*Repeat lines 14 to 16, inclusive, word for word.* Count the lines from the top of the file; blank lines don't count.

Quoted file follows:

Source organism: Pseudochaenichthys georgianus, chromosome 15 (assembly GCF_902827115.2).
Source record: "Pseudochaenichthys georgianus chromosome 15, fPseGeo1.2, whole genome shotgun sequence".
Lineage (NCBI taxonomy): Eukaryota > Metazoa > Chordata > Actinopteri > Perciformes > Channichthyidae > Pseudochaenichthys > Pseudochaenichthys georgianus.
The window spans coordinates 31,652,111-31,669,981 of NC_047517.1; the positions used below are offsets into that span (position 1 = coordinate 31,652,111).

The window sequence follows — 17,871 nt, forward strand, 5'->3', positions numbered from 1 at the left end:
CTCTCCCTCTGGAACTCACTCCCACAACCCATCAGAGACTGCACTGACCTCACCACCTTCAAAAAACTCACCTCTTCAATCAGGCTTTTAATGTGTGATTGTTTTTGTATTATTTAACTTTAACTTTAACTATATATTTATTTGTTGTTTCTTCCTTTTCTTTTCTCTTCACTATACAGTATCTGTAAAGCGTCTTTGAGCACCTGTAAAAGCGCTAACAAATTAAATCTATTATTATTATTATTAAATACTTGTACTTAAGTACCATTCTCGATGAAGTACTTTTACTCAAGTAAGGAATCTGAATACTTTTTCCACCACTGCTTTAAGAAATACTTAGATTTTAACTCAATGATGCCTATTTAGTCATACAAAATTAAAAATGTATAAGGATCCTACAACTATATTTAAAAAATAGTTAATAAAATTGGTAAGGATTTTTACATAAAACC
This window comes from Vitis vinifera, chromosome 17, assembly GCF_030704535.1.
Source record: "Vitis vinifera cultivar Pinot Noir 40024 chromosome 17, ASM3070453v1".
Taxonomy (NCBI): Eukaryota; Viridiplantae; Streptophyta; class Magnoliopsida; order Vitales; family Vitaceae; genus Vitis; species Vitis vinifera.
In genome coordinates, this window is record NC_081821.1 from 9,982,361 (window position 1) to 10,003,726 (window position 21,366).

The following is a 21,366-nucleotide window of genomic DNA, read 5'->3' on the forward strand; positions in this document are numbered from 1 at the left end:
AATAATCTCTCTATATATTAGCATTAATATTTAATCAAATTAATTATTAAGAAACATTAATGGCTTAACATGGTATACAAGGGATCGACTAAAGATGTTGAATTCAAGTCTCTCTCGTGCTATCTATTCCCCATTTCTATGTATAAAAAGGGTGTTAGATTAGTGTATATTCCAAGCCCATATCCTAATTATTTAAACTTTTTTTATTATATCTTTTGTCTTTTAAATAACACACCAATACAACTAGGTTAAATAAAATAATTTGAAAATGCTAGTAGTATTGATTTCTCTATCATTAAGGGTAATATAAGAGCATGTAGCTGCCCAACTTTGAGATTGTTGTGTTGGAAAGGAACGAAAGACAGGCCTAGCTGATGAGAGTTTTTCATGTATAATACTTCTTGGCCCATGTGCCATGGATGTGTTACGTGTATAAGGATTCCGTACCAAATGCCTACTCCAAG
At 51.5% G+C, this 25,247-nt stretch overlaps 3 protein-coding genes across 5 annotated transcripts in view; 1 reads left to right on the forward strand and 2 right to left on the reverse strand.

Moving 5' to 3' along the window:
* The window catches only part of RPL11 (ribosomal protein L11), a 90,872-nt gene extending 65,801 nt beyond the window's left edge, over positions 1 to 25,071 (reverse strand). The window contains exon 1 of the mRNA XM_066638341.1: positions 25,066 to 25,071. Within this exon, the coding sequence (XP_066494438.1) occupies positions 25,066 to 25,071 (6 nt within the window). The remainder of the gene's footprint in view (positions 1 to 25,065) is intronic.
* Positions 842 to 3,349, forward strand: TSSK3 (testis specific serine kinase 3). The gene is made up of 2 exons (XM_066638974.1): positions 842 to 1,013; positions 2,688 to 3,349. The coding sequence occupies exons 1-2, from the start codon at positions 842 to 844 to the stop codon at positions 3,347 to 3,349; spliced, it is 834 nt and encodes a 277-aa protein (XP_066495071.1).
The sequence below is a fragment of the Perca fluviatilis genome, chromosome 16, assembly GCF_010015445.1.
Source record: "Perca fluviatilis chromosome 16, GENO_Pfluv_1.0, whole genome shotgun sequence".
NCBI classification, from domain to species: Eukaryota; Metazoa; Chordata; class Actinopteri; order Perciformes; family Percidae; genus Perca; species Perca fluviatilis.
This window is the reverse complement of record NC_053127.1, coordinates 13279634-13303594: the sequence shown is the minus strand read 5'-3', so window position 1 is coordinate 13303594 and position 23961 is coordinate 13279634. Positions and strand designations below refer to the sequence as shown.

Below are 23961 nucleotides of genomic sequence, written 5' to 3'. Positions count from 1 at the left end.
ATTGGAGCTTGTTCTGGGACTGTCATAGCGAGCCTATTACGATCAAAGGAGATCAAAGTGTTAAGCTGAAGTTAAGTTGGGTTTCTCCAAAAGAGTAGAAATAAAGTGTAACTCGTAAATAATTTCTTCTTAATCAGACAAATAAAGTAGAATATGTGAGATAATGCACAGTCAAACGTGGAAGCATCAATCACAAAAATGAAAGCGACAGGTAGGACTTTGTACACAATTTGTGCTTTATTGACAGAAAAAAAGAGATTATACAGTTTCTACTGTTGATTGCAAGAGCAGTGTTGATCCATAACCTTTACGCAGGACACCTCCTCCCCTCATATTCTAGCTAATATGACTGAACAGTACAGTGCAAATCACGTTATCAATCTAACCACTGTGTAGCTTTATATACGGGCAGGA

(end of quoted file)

Moving 5' to 3' along the window:
* The window catches only part of RPL11 (ribosomal protein L11), a 90,872-nt gene extending 65,801 nt beyond the window's left edge, over positions 1 to 25,071 (reverse strand). The window contains exon 1 of the mRNA XM_066638341.1: positions 25,066 to 25,071. Within this exon, the coding sequence (XP_066494438.1) occupies positions 25,066 to 25,071 (6 nt within the window). The remainder of the gene's footprint in view (positions 1 to 25,065) is intronic.
* Positions 842 to 3,349, forward strand: TSSK3 (testis specific serine kinase 3). The gene is made up of 2 exons (XM_066638974.1): positions 842 to 1,013; positions 2,688 to 3,349. The coding sequence occupies exons 1-2, from the start codon at positions 842 to 844 to the stop codon at positions 3,347 to 3,349; spliced, it is 834 nt and encodes a 277-aa protein (XP_066495071.1).